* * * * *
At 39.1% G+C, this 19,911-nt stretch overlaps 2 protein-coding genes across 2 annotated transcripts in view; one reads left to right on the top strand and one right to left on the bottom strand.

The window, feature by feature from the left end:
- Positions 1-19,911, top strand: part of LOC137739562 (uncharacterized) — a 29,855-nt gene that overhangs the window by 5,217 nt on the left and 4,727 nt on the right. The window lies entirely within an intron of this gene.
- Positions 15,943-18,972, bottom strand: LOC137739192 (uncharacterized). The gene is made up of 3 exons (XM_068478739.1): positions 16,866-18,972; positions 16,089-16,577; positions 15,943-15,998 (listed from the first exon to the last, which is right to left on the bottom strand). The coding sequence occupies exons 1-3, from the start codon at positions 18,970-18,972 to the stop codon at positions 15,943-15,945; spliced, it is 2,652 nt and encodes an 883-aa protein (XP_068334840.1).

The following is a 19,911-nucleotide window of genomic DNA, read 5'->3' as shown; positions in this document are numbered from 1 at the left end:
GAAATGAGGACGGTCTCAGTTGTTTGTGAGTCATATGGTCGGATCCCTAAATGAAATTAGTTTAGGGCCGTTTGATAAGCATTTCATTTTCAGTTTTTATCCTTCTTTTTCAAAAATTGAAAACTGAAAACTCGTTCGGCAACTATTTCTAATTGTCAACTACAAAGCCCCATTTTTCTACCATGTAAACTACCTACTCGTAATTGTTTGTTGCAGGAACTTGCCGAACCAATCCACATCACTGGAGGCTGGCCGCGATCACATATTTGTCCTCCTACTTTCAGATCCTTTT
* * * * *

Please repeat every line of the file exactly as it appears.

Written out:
At 39.1% G+C, this 19,911-nt stretch overlaps 2 protein-coding genes across 2 annotated transcripts in view; one reads left to right on the top strand and one right to left on the bottom strand.

The window, feature by feature from the left end:
- Positions 1-19,911, top strand: part of LOC137739562 (uncharacterized) — a 29,855-nt gene that overhangs the window by 5,217 nt on the left and 4,727 nt on the right. The window lies entirely within an intron of this gene.
- Positions 15,943-18,972, bottom strand: LOC137739192 (uncharacterized). The gene is made up of 3 exons (XM_068478739.1): positions 16,866-18,972; positions 16,089-16,577; positions 15,943-15,998 (listed from the first exon to the last, which is right to left on the bottom strand). The coding sequence occupies exons 1-3, from the start codon at positions 18,970-18,972 to the stop codon at positions 15,943-15,945; spliced, it is 2,652 nt and encodes an 883-aa protein (XP_068334840.1).

The following is a 19,911-nucleotide window of genomic DNA, read 5'->3' as shown; positions in this document are numbered from 1 at the left end:
GAAATGAGGACGGTCTCAGTTGTTTGTGAGTCATATGGTCGGATCCCTAAATGAAATTAGTTTAGGGCCGTTTGATAAGCATTTCATTTTCAGTTTTTATCCTTCTTTTTCAAAAATTGAAAACTGAAAACTCGTTCGGCAACTATTTCTAATTGTCAACTACAAAGCCCCATTTTTCTACCATGTAAACTACCTACTCGTAATTGTTTGTTGCAGGAACTTGCCGAACCAATCCACATCACTGGAGGCTGGCCGCGATCACATATTTGTCCTCCTACTTTCAGATCCTTTT